authenticationTokenWebhook: true
authorizationMode: Webhook

Then update the cluster:

kops update cluster mycluster.k8s.local


kops rolling-update cluster mycluster.k8s.local

Kubernetes Dashboard: Installing Latest Release

We assume that you have already have installed Kubectl.

Install the latest v2.0.0beta1 release of the Kubernetes dashboard:

kubectl apply -f https://raw.githubusercontent.com/kubernetes/dashboard/v2.0.0-beta1/aio/deploy/recommended.yaml

The dashboard can also be deployed by saving this code into a kubernetes-dashboard.yaml file locally and then using

kubectl apply -f kubernetes-dashboard.yaml

As can be seen from the screenshot below, the kubectl command creates both the dashboard service and deployment.


It also launches the metrics-server scraper sidecar container in the kubernetes-dashboard namespace:

kubernetes-dashboard-install-deploy-metrics-scraperThis completes the dashboard installation. We can now access it using:

kubectl proxy

And browsing to the following URL:


This will take us on the login page for the Kubernetes dashboard. To access the dashboard we need to authenticate our account. We can do this using either the token or the kubeconfig authentication methods.

Using the token authentication method requires us to create a new service account for the dashboard. Do this using:

kubectl create serviceaccount dashboard-admin-sa

Bind the dashboard-admin-sa service account to the cluster-admin role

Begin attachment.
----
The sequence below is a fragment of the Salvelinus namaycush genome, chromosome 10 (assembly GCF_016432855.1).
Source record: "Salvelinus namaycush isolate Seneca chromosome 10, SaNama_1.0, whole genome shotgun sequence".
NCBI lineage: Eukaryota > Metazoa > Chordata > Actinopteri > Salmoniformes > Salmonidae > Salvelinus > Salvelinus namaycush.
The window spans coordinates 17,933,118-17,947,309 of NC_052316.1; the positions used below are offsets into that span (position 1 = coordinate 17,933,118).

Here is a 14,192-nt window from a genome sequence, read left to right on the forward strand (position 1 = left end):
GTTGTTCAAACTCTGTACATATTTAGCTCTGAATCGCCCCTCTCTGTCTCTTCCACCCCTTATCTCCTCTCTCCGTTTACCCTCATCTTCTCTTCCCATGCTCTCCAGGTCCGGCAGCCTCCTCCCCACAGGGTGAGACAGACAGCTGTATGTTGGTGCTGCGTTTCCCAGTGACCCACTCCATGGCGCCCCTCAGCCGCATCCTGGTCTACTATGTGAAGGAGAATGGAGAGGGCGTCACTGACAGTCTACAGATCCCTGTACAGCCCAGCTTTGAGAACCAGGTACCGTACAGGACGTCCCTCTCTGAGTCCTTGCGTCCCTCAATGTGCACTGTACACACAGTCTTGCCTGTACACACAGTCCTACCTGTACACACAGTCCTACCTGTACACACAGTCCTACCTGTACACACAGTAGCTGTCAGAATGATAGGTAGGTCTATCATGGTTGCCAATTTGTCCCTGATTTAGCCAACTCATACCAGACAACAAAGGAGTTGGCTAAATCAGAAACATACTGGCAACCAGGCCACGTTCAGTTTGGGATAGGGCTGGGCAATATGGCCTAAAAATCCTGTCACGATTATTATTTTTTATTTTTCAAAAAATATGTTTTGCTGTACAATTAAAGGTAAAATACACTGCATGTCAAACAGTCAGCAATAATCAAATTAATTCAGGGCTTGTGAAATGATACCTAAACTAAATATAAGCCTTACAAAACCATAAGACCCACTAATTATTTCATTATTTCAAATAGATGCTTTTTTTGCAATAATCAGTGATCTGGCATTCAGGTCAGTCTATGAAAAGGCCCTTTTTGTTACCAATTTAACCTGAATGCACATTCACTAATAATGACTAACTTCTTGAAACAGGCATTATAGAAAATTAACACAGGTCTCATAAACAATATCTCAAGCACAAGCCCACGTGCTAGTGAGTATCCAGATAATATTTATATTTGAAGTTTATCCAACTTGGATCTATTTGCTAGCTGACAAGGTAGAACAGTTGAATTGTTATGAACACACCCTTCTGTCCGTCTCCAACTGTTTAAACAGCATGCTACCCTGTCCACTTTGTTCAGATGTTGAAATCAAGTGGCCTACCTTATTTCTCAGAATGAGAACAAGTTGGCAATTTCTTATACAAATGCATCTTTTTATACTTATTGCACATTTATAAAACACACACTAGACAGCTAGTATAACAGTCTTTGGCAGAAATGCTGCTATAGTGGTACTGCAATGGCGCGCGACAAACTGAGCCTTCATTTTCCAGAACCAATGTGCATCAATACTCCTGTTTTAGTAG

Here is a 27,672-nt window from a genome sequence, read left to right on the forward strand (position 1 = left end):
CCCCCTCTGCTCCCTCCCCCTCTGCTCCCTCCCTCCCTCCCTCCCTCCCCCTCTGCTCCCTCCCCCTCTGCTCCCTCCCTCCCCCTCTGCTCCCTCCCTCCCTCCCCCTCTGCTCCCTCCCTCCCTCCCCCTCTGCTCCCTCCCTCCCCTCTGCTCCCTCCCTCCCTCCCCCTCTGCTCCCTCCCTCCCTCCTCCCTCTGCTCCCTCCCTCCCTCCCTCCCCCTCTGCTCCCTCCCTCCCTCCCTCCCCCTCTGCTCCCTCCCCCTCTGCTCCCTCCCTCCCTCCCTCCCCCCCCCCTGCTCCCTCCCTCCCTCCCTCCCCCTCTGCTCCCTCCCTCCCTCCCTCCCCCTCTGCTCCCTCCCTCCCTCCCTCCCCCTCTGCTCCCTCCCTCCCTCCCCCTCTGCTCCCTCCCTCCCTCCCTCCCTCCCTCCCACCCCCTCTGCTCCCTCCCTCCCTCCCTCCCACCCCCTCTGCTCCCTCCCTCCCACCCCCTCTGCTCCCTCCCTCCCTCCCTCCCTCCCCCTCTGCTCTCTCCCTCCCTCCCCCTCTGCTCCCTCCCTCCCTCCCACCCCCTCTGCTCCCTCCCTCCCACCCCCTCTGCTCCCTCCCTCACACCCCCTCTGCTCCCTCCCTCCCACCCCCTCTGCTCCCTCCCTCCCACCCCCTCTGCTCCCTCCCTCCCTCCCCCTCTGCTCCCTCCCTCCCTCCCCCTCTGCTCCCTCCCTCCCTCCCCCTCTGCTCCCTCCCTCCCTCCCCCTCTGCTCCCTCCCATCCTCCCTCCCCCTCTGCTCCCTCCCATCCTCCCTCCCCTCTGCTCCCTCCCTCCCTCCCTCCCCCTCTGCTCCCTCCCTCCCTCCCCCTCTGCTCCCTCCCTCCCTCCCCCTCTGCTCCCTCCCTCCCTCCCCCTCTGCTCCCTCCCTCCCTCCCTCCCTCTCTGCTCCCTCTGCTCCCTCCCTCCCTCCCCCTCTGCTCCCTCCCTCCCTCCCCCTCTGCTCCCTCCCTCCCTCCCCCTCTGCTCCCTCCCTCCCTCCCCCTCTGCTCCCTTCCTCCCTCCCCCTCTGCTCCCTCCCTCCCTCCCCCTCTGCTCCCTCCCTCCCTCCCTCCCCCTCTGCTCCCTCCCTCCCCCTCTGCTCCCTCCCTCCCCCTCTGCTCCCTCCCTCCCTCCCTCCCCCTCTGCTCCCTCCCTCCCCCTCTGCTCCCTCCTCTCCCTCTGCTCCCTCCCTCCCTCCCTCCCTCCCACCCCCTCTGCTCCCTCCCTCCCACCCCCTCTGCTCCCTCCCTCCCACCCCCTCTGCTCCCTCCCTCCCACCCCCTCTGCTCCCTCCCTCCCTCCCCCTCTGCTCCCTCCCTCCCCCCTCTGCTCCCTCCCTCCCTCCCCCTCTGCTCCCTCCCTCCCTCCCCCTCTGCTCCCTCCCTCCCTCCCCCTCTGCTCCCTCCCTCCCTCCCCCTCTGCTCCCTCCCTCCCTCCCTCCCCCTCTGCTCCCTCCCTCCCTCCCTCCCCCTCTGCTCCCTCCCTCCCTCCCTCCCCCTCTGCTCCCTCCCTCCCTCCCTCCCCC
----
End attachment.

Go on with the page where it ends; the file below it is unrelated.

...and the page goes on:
kubectl create clusterrolebinding dashboard-admin-sa --clusterrole=cluster-admin 

List secrets using:

kubectl get secrets


Use kubectl describe to get the access token:

kubectl describe secret dashboard-admin-sa-token-kw7vn

Copy the token and enter it into the token field on the Kubernetes dashboard login page.

We can now access the Kubernetes dashboard. Click on Nodes in the left hand panel under the Cluster section. This will take us to the overview page for all nodes that are part of our Kubernetes cluster. Next click on an individual node and scroll down to the pod section.


As you can see in the screenshot above the CPU Usage (cores) and Memory Usage (bytes) fields are empty for each pod. To get both these metrics, we first need to install metrics-server in our cluster.

Kubernetes Dashboard: Installing Metrics-Server

We will install metrics-server using Helm. Following is a quick walkthrough of Helm installation:

Head over here and download the latest version.

Unpack it:

tar -zxvf helm-v2.13.1-darwin-amd64.tar.gz

Move it to your bin directory:

mv darwin-amd64/helm /usr/local/bin/helm

Initialize helm and install tiller:

helm init

Create a service account:

kubectl create serviceaccount --namespace kube-system tiller

Bind the new service account to the cluster-admin role. This will give tiller admin access to the entire cluster:

kubectl create clusterrolebinding tiller-cluster-rule --clusterrole=cluster-admin 

Deploy tiller and add the line serviceAccount: tiller to spec.template.spec: